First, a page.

Many times were men so overcome by breathing ashes and sulphurous fumes, even though protected by veils and sponges over eyes and nostrils, that they would have become completely disabled but for the ministrations of the doctors and nurses.
Officers and men from other vessels, and four men from the naval radio station at Woody Island, took refuge on board and took their part of the work.
Rations were served to all, and in this the firm of Erskine & Fletcher assisted, providing some food, and cooking on board of their schooner, Metha Nelson, lying at the dock.
At 2.30 p.m. of the 8th the fall of ashes decreased, the skies assumed a reddish color, and finally objects became dimly visible. All clothed and festooned in ashes, nothing looked familiar.
As similar phenomena had occurred the previous day, and frequent seismic disturbances were still felt, much fear existed that worse was still to come. I hastily summoned a committee of citizens and, after hearing various opinions, decided that to stay might mean death, and there would be a chance of life if the ship could get to sea.
Consequently all hands were taken on board except United States Deputy Marshal Armstrong (who decided that duty required him to remain) and three other men. While Marshal Armstrong remained ashore, he sent his wife on board. This action furnishes its own comment. Only brave men offer such a sacrifice.
At 5.30 p.m. the ship cast off and, with two leads going, and Capt. Brown, an old and skillful Kodiak pilot, conned her through the narrow channel.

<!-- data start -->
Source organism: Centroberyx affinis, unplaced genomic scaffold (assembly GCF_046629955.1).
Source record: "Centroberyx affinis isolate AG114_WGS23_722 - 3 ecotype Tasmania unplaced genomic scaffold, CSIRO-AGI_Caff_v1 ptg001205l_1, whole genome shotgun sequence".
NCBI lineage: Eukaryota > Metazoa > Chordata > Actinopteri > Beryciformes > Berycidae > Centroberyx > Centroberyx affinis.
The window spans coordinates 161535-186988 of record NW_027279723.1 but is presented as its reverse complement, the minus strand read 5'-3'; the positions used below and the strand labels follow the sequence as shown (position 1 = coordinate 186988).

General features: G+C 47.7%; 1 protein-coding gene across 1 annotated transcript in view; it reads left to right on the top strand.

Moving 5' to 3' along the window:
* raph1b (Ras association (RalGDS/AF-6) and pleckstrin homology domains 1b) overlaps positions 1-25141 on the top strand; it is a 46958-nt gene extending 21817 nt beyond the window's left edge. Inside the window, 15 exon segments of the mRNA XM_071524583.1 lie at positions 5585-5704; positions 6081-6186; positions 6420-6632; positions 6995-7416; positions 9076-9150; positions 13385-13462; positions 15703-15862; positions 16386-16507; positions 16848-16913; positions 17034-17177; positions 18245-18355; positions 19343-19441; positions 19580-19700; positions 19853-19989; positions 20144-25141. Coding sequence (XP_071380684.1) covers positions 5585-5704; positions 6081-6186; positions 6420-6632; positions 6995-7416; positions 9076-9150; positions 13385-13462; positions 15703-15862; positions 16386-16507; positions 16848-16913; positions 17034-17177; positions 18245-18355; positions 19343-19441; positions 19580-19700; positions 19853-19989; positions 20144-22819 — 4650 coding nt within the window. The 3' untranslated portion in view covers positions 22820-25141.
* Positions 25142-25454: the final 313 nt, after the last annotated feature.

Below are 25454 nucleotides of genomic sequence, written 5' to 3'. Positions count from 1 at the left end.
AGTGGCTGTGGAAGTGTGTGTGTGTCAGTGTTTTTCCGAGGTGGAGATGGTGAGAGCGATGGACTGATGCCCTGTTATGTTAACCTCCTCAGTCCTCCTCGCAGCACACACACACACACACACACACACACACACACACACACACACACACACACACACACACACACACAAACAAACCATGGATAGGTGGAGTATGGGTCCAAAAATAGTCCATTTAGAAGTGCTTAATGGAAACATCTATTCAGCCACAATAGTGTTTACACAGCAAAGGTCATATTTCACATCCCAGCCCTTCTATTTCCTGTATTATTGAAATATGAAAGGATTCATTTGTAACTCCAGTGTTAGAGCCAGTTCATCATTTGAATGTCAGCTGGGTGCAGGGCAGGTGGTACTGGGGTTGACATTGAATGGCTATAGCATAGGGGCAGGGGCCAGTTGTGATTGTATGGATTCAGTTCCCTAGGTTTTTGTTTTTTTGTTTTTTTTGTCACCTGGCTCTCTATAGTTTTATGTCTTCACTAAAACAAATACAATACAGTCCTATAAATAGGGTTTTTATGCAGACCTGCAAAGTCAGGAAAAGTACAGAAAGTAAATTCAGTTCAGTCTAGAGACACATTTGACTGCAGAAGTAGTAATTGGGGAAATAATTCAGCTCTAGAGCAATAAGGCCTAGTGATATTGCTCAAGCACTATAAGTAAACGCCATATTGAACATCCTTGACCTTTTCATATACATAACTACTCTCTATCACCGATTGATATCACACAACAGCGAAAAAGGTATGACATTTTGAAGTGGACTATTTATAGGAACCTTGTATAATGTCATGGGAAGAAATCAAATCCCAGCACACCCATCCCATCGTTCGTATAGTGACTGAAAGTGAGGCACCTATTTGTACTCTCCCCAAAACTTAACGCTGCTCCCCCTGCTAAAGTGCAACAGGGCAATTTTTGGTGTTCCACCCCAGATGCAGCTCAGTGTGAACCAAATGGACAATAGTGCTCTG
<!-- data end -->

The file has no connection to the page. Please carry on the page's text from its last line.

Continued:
At 5:55 p.m. we anchored in the outer harbor, having secured a bearing on Woody Island that practically assured a safe passage to sea, even though darkness again shut in.
As soon as the ship anchored, the motor boat Norman stood in to Woody Island and brought off all the inhabitants, 103 in number, many of whom were nearly famished for food and water while others demanded the attention of doctors and nurses.
This day food and water were furnished to 486 people, outside our own crew, quarters to 414, and 72 were quartered on board the tug Printer, which came out of harbor with the Manning and moored alongside.
The night of the 8th was spent in suspense, but as the morning of the 9th dawned, all precipitation of ashes having ceased, it was felt that the eruption was over.
All hands were turned to early in the morning, including native men, clearing off volcanic deposit and cleaning quarters. The temporary deckhouse was removed and two tents were erected for quarters on the hurricane deck and quarter-deck. The surgeon and shore physician were constantly employed in caring for the sick and initiating sanitary arrangements.
At about 10 o’clock a. m., I appointed a committee of officers from the Manning and citizens to go to Kodiak, examine into the situation, and make report to me. Also I sent others to Woody Island for a similar purpose.
At 12.20 p.m. the committee made report upon subjects as follows:
Quantity and condition of water.
Pay roll and sustenance of natives.
Condition of houses.
General results of eruption, habitability of the town, and measures for immediate relief.